One of the characteristics of the olive is its longevity and its resistance to adverse weather conditions such as fires, frosts, drought.

Pruning is fundamental not only for reconstructing plants following such traumas, but also and above all to favor their fructification and to raise the olive in a rational way.

It is important to emphasize that pruning is applied differently depending on the climate, the density of the plant and the same variety. Below we provide some general indications, which do not presume to be exhaustive of the subject, result of our experience handed down for generations.

Pruning in general

There are different types of pruning:

  • depending on the purpose
    • one of formation, which serves to establish the structure and form of the foliage and to favor the entry into production of the olive tree, practiced up to the fourth year of life and, then of maintenance, aimed at maintaining the shape obtained and counteracting the vegetative disorder;
    • one of production, performed every two years to achieve a good vegetative-productive balance;
    • a possible correction, to adapt the plant to new collection and breeding systems.
  • based on the collection system
    • using a manual harvest is preferable to opt for a tree-like pruning and a medium to low stature;
    • in the case of a mechanized harvest, the pruning will vary according to the vibrator or shaker that is used, generally preferring higher branches since the vibrations are effective on the end parts.
  • according to the structure of the foliage, to name a few:
    • polyconic vase: from the trunk there are three or four branches with an initial inclination of about 45°, which later straighten upwards; the vegetation is sparse in the upper part and more conspicuous in the lower part, making each branch take on the appearance of a cone;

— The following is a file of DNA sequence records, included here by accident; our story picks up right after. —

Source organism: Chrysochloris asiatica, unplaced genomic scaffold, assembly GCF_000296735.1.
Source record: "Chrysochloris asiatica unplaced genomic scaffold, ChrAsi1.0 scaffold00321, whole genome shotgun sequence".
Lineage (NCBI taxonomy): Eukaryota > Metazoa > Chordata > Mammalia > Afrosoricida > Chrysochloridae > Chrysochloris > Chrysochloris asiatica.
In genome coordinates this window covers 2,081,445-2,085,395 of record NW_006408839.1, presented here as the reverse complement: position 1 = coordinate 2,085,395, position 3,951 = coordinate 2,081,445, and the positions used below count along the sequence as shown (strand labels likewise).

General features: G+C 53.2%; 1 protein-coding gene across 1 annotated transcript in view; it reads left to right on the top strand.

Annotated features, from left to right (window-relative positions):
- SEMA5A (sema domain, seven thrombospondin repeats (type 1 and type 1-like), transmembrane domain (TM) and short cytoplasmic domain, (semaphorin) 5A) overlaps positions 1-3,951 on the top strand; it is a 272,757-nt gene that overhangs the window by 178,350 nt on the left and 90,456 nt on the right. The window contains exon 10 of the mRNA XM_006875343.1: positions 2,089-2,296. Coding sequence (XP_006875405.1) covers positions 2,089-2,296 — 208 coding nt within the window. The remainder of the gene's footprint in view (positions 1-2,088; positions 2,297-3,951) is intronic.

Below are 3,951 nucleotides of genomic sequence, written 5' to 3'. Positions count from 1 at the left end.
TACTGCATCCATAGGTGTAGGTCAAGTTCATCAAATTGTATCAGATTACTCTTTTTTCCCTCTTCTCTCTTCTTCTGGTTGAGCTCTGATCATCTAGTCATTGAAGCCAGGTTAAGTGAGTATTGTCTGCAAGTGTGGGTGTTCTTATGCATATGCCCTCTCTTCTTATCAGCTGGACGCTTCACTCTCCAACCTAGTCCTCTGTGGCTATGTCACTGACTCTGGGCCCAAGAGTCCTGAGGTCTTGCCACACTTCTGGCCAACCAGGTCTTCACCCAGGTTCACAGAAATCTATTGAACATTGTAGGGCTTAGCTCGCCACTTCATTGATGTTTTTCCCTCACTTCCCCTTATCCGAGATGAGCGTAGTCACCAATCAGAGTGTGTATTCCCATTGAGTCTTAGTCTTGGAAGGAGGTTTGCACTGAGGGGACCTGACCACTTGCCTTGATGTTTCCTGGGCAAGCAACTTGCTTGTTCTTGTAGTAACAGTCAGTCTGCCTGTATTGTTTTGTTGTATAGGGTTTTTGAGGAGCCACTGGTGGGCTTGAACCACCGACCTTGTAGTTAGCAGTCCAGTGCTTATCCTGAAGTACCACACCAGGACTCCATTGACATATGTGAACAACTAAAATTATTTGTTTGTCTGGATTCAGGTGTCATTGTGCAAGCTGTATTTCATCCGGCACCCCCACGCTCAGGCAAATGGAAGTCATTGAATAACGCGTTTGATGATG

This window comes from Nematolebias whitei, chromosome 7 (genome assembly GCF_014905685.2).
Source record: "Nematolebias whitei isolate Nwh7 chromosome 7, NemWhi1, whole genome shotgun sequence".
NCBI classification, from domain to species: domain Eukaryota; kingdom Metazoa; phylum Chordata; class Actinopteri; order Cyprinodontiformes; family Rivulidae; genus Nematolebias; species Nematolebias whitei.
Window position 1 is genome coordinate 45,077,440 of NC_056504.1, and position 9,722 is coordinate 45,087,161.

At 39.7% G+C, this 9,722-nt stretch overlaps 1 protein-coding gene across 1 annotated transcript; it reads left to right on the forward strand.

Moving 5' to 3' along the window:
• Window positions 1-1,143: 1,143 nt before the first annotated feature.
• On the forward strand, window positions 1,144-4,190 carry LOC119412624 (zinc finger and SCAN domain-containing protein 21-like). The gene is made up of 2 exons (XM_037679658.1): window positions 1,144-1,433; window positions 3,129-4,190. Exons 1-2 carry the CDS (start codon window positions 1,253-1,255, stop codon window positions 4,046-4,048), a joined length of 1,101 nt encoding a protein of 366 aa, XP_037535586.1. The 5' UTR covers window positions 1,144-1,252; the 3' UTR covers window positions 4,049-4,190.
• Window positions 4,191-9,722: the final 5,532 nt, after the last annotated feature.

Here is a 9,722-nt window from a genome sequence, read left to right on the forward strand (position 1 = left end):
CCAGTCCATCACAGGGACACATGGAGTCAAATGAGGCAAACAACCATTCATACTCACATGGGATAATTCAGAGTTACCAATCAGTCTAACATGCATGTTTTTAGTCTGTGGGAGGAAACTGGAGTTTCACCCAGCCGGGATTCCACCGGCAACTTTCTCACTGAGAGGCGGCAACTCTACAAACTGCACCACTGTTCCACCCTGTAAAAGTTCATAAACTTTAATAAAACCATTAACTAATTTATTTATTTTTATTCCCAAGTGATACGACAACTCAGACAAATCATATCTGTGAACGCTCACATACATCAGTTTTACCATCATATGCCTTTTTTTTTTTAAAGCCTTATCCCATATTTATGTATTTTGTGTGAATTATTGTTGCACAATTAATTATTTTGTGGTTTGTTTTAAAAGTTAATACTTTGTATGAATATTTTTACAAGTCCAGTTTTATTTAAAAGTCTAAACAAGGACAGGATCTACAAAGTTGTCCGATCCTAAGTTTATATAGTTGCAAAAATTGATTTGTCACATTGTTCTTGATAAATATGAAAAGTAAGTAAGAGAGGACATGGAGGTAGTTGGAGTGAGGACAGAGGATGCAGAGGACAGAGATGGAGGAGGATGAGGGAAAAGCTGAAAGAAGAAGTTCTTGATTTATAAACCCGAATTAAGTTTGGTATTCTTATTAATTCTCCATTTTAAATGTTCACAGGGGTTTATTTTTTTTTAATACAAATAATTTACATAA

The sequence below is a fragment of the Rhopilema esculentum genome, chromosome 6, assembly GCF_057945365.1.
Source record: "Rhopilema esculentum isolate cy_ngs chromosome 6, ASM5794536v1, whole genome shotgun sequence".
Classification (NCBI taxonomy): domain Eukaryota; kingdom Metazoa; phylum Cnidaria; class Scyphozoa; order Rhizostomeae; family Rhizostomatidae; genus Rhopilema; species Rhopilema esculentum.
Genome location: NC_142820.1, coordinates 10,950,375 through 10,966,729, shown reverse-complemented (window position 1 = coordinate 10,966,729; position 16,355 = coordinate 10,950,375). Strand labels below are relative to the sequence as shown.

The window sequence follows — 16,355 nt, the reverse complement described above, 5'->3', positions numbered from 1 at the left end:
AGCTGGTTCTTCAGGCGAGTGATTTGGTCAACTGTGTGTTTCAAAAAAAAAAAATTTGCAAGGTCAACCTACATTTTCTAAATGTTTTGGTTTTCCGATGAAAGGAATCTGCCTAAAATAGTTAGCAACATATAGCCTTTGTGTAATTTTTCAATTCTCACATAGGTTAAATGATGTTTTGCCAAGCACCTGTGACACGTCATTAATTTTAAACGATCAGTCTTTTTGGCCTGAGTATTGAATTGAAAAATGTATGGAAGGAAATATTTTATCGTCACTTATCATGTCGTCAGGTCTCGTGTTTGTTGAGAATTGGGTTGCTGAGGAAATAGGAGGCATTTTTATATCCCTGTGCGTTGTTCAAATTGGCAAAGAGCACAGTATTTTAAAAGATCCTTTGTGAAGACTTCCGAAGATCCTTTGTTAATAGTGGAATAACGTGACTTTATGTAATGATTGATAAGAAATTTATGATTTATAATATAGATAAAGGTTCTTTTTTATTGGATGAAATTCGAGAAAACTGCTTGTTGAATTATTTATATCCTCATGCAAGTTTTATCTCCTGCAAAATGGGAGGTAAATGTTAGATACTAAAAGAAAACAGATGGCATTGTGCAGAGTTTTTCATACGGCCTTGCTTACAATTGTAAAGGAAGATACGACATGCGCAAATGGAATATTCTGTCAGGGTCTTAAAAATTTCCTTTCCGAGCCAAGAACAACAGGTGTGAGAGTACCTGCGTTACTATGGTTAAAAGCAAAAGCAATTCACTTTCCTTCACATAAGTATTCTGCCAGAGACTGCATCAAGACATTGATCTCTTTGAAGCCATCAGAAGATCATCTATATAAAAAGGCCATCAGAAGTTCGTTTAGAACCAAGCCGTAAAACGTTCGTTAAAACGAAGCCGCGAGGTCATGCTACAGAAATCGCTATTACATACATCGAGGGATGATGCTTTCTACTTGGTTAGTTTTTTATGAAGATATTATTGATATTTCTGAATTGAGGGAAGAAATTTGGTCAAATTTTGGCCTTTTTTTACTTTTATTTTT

• ipsilon: from the trunk start two main inclined branches of about 30°-35° on which are inserted secondary and tertiary branches of decreasing length from the bottom upwards, to form the flattened shape that reminds, precisely, the letter Y
    • orb: it looks like a trunk from which some branches, more or less branched irregularly, form a thick crown and support the natural habit of the variety;
    • bush-shaped vase: it is obtained by placing the plant at a height of 60-80 cm from the ground, leaving 3-4 branches inclined towards the outside and making the branches fall to the ground;
    • monocono: numerous and short branches diverge rom the single cone, thus becoming an ideal setting for mechanized specialized olive groves.

When to prune? Usually it is pruned after the harvest, in case of mild winters, when the plant is in vegetative rest and the climatic conditions do not damage the bark. O n the other hand, in areas characterized by harsh winters, a later pruning is chosen to avoid damage caused by sudden and unexpected drops in temperature. However, slight curvature, ligation and inclination of the branches and removal of the suckers can also be necessary in summer.

How to prune? Proceeding from top to bottom, the branches are eliminated in the structural prunings, the suckers that grow on the trunk and on the main branches in the form of long straight branches. This process stops by the time shoots, that originate from the trunk or from the base of the olive tree, are reached.

Saws, hatchets, well sharpened scissors and chainsaws can be used by applying a clear-cut. The cut has to be applied near the branching that holds the one to be eliminated. Later the trunk or the base of the olive tree has to be disinfected with copper or mastic.

Our experience

By the 50s, the pruning was already introduced in the family farm. This happened when Enrico, my father-in-law, called experts pruners coming from Tuscany, who launched agronomic techniques that were absolutely unknown in the Aletzi olive groves.
In those days pruning was not yet considered as a system that could favor the characteristics of production and facilitate collection methods which, instead, were only manual.

Today our pruning techniques are geared towards two objectives: adapting live trees to innovative harvesting methods and guaranteeing a continuity of production, thus limiting the phenomenon of alternation. In addition, the use of pruning tools such as electric chainsaws and scissors makes the operator’s work easier, reducing fatigue. On the other hand, from an ecological point of view, pruning tools were essential in limiting pollution.